Universe Quotes (2152 quotes)
Steven Universe - Pearl Finally Shares the Truth - Cartoon Network
Twice a day, seven days a week, from February to November for the past four years, two researchers have layered themselves with thermal underwear and outerwear, with fleece, flannel, double gloves, double socks, padded overalls and puffy red parkas, mummifying themselves until they look like twin Michelin Men. Then they step outside, trading the warmth and modern conveniences of a science station foosball, fitness center, hour cafeteria for a minusdegree Fahrenheit featureless landscape, flatter than Kansas and one of the coldest places on the planet.
We Live in a Pre-Truth Universe
Our brains may never be well-enough equipped to understand the universe and we are fooling ourselves if we think they will. Why should we expect to be able eventually to understand how the universe originated, evolved, and operates? While human brains are complex and capable of many amazing things, there is not necessarily any match between the complexity of the universe and the complexity of our brains, any more than a dog's brain is capable of understanding every detail of the world of cats and bones, or the dynamics of stick trajectories when thrown. Dogs get by and so do we, but do we have a right to expect that the harder we puzzle over these things the nearer we will get to the truth? Recently I stood in front of a three metre high model of the Ptolemaic universe in the Museum of the History of Science in Florence and I remembered how well that worked as a representation of the motions of the planets until Copernicus and Kepler came along.
A few years ago, I was asked why I had such a passion for physics. Without much hesitation, I said that my interest was rooted in the need to know the truth about nature. Richard Feynman believed that knowing the truth about something came with understanding how such thing worked. Once you understand how something works, only then can you know the truth about it. He compared nature to a chess game played by the gods. But how can we tell that we know the rules of the game?
Robert Lawrence Kuhn is the creator, writer and host of " Closer to Truth ," a public television and multimedia program that features the world's leading thinkers exploring humanity's deepest questions. This article is based on a "Closer to Truth" episode produced and directed by Peter Getzels. Kuhn contributed this article to Space. I began bemused. The notion that humanity might be living in an artificial reality a simulated universe seemed sophomoric, at best science fiction. But speaking with scientists and philosophers on "Closer to Truth," I realized that the notion that everything humans see and know is a gigantic computer game of sorts, the creation of supersmart hackers existing somewhere else, is not a joke. Exploring a "whole-world simulation," I discovered, is a deep probe of reality.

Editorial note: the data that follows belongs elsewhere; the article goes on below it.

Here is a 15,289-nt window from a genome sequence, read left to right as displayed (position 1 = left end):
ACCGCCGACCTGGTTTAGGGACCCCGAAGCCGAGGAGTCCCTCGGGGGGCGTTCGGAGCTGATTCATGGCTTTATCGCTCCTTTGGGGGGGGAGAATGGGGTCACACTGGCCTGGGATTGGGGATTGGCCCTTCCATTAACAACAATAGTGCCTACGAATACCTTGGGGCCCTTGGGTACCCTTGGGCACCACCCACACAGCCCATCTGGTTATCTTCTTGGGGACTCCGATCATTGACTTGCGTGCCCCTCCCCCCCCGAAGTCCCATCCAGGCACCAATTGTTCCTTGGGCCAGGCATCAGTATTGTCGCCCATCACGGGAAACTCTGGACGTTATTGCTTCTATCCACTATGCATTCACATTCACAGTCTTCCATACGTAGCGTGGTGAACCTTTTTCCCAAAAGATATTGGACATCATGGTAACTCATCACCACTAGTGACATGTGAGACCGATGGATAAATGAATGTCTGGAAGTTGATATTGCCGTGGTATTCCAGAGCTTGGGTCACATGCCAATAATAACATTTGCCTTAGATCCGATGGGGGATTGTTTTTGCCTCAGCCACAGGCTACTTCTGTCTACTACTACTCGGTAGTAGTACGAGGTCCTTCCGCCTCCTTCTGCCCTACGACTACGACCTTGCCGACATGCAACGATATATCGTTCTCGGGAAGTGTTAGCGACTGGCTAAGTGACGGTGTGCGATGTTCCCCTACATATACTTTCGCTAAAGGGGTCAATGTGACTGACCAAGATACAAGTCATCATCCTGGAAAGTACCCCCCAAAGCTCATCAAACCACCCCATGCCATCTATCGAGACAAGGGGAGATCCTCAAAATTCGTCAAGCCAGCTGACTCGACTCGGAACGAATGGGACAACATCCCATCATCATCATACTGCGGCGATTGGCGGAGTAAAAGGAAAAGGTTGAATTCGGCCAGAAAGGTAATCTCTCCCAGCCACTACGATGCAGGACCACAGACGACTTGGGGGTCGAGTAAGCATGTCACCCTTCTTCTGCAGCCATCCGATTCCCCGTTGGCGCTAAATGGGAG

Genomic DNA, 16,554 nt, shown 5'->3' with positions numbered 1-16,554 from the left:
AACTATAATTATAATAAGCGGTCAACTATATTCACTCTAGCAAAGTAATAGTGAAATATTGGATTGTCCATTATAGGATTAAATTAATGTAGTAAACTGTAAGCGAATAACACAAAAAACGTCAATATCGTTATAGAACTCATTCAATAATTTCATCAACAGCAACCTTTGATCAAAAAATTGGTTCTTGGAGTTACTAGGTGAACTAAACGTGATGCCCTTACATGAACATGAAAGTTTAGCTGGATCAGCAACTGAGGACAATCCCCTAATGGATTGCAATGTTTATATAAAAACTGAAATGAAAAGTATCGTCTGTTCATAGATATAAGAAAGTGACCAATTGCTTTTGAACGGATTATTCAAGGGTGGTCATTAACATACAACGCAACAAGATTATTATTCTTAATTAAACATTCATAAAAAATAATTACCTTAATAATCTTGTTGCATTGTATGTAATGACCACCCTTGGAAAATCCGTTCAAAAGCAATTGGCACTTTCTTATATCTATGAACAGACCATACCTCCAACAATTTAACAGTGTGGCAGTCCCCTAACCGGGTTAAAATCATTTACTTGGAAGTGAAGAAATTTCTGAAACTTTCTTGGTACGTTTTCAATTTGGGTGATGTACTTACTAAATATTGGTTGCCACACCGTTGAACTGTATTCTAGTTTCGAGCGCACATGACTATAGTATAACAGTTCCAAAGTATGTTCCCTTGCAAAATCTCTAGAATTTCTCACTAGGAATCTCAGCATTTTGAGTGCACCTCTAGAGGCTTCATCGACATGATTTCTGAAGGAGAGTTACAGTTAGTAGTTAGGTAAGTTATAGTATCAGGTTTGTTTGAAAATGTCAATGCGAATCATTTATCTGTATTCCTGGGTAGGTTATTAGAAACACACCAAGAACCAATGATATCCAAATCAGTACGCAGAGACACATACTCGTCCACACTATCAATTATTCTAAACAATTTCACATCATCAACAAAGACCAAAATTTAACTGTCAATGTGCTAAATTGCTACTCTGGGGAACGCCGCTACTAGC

Richard Feynman believed that knowing the truth about something came with understanding how such thing worked. Popper saw that all scientific theories that had been widely accepted as true were just yet to be disproved. So will Physics or Science ever know the truth about the.
how do you become a superhero
Noteworthy - The Journal Blog
The universe itself is billions of years old, while the earliest human only first appeared a couple of million years ago on this tiny, insignificant spec of dust in this ever-expanding, never-ending universe which in turn is marching through its own life. But, with the advent of the more evolved human, came science, technology, and innovation; we made fire, built a wheel, carved on stone. With the continuous evolution of human evolved science, technology and philosophy. Even in this relatively short existence of ours, we came to ask many questions that even with the evolution and propagation of philosophy, we have failed to answer yet. Religion was one such alternate theory and it was immediately accepted widely, making human the center of everything and put an almighty creator who was watching over all of this creation of his.
Various long-exposure campaigns, like the Hubble eXtreme Deep Field XDF shown here, have revealed thousands of galaxies in a volume of the Universe that represents a fraction of a millionth of the sky. But even with all the power of Hubble, and all the magnification of gravitational lensing, there are still galaxies out there beyond what we are capable of seeing, as well as information beyond that which we have no known way of gathering. In terms of ambition, it's hard to ask for more than to know absolutely everything there is to know about the Universe. That's the ultimate scientific dream: not just to understand the laws that govern reality as fully and deeply as possible, but to understand how every single particle in existence behaved from the moment of the Universe's birth up through the present day. But this dream isn't necessarily one we're capable of realizing, even with arbitrarily good equipment and ideal observational methods. Here's what we know about the scientific limits of knowledge. After the Big Bang, the Universe is almost perfectly uniform, and full of matter, energy and radiation in a rapidly expanding state.